ANPR cameras to register whole list of infringements
Belgian federal Minister of Mobility François Bellot (MR) wants to use cameras capable of automatic number plate recognition (ANPR) to actually replace policemen for recording more infringements like trucks overtaking when it rains or car drivers blocking the middle of a cross-road deliberately. The project is put on the table of the Council of Ministers on Friday.
Bellot in the first place wants to adapt the law to update the list of infringements ANPR cameras can legally register without an authorized police officer physically present at the site.
Overtaking when raining: 116 euro
A number of infringements are in the minister’s view. Like heavy trucks overtaking on two-lane highways when it’s raining, which remains forbidden in the future and will be fined more than 116 euro. Buses and coaches are exempted.
On that same highway the cameras can be used to spot vehicles driving against the traffic too and detect vehicles not respecting speed limits indicated by dynamic road signs or driving on the emergency shoulder (the latter fined 173 euro in the future).
Blocking cross roads
Entering a Low Emission Zone with a polluting vehicle is another domain for the ANPR cameras with LEZ already in place in Antwerp and Brussels. Cities are interested in using the ‘intelligent’ cameras for other infringements too, like to register drivers who deliberately block a cross-road after traffic lights already turned red for their direction.
Traffic regulations say its forbidden to enter a cross-road – even when lights are green – if you are not sure the traffic will allow you to clear the crossing before the other direction gets green light. In cities like Brussels this is a daily phenomenon that creates bad blood with lots of car drivers. Also not respecting direction arrows on the road or on traffic lights is on the list of infringements to monitor.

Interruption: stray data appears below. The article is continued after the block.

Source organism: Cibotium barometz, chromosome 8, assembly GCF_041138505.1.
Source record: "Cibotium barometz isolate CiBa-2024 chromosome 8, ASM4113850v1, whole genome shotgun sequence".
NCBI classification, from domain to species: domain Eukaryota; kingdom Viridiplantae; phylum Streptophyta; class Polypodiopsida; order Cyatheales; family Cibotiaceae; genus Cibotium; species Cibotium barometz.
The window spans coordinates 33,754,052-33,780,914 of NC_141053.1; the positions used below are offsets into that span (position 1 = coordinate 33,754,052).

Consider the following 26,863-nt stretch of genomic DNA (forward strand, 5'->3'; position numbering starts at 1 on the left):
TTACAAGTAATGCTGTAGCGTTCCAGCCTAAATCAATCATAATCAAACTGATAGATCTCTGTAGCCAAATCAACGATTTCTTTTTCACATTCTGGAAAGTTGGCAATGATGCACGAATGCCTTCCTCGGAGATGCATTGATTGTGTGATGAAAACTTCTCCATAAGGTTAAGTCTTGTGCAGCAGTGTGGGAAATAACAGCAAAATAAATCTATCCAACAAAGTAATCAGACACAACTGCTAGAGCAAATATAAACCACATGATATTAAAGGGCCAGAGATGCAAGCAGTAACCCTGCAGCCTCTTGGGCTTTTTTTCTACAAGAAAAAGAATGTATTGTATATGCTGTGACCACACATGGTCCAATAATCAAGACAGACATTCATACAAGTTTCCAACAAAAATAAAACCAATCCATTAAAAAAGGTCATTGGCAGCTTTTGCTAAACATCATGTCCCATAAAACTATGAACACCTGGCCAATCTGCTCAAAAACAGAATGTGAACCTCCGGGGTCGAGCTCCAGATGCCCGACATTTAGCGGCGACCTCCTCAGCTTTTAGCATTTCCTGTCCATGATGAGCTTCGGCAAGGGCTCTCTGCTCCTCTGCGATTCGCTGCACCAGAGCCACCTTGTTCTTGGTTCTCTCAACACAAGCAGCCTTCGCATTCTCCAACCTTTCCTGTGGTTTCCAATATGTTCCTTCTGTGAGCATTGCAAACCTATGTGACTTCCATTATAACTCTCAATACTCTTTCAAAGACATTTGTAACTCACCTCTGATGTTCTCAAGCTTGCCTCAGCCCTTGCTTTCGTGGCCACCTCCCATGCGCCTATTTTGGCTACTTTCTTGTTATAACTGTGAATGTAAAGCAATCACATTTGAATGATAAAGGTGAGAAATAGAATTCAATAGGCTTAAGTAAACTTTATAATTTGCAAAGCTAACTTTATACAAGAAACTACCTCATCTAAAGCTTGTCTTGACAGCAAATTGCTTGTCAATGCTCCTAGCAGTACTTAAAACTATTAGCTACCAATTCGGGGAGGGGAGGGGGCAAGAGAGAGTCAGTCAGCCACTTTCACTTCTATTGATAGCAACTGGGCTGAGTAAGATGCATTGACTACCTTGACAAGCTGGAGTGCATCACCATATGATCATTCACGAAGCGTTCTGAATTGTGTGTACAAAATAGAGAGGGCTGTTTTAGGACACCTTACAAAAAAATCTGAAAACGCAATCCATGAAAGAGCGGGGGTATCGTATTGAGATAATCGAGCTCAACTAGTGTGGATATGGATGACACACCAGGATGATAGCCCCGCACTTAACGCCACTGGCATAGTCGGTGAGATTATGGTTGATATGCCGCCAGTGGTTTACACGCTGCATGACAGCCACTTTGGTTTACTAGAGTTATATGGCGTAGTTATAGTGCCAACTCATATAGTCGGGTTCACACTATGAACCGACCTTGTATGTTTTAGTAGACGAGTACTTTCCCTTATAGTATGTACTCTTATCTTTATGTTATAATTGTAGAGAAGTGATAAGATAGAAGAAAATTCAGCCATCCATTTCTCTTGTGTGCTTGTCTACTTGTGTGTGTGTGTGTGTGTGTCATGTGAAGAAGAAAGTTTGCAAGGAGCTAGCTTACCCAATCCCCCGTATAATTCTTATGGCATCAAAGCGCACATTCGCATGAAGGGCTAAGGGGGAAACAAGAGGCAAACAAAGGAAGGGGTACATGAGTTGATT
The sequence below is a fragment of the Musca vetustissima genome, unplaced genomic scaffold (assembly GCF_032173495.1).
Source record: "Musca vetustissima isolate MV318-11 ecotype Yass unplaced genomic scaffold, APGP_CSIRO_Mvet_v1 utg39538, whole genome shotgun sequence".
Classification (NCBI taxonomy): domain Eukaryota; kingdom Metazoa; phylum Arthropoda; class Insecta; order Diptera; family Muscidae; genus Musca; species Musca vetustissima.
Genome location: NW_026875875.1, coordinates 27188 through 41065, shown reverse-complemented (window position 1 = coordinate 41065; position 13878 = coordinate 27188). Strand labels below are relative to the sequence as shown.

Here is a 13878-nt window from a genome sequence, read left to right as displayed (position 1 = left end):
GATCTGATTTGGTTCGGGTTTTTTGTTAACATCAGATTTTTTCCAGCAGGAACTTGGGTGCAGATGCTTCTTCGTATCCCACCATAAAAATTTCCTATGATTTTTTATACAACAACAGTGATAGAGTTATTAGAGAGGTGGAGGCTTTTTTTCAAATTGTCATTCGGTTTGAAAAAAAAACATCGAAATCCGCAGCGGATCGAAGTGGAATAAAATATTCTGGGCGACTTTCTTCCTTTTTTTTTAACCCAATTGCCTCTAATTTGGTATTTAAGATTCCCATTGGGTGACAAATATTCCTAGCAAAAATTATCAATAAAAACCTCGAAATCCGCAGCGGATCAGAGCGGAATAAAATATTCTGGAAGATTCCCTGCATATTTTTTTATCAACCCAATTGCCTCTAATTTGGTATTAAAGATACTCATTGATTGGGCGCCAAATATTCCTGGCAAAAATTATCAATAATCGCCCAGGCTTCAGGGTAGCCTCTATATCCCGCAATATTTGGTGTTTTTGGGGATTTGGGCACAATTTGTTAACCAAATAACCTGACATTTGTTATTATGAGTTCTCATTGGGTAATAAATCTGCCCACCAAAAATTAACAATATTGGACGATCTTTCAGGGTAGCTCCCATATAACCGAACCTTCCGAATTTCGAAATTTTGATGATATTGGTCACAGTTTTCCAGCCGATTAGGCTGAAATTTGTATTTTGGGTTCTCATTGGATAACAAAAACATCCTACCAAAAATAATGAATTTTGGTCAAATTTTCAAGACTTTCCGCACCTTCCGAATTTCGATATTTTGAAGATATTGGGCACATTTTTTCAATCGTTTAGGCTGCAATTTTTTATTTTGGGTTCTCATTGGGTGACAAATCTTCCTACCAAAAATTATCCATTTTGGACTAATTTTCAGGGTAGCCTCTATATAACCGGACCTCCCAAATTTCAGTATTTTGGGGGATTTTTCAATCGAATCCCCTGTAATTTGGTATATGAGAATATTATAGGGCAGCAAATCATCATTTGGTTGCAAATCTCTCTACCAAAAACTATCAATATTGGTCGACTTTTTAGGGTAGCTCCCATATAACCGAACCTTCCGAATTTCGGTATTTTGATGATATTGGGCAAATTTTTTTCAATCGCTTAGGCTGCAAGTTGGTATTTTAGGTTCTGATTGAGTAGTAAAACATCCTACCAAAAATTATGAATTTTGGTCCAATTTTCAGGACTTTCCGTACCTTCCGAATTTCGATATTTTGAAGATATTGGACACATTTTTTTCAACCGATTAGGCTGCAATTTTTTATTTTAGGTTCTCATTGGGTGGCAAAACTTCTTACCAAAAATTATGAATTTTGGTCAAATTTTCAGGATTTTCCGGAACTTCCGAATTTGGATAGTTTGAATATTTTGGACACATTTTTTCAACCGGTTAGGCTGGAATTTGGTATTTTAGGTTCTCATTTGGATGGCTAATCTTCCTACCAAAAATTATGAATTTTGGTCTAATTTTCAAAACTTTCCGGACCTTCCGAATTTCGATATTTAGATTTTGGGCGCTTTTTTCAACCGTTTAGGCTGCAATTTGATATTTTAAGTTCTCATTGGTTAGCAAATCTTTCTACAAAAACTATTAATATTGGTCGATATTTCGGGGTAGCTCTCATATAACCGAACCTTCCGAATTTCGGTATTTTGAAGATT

Bellot wants to use the cameras to oversee the flow of goods too, like checking whether trucks are entering forbidden zones when they exceed the maximum weight allowed or where trucks aren’t allowed at all.
ANPR cameras can recognize a number plate by analyzing all pixels of the picture – taken with infrared at night – and by recognizing a pattern that is compared with the numbers of the database of registered vehicles. It can also check whether the vehicle is searched for by the police or whether it is insured or not.
Accuracy of 94%
The cameras have an accuracy of at least 94% but will never meet a full 100% in number plate recognition, like in case of damaged plates. To detect the list of infringements Bellot wants to include, intelligent software has to be added.
Part of the problem is that all those cameras have to be homologated officially and in Belgium this means by four different instances: one for each region (Flanders, Brussels and Wallonia) and one for the federal level, that is in charge of the highways.
There are no European standards for it yet, so each region has its own set of standards which complicates the process of developing new features considerably for the industry making these cameras.